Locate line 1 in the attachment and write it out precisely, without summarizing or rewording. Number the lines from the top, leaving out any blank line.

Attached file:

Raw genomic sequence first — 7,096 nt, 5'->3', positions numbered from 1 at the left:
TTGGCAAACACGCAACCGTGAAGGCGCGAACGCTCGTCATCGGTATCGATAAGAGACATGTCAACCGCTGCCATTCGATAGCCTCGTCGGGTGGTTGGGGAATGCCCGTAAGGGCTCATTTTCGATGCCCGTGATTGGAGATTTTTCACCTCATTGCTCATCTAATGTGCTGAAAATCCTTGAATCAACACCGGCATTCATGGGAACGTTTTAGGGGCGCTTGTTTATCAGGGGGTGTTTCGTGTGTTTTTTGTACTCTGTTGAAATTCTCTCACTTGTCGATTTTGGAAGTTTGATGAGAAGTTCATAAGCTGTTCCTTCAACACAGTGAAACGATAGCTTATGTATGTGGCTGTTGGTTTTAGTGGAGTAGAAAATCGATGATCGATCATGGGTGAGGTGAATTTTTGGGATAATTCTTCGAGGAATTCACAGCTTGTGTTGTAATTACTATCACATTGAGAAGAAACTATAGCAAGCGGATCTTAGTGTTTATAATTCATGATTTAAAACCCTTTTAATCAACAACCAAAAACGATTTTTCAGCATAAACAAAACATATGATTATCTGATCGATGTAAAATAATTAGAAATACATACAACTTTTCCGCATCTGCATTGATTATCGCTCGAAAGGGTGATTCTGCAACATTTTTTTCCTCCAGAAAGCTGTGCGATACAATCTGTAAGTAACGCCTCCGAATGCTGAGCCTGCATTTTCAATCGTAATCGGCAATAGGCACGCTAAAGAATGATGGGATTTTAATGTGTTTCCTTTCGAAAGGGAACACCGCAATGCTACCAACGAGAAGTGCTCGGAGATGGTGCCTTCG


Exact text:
Raw genomic sequence first — 7,096 nt, 5'->3', positions numbered from 1 at the left: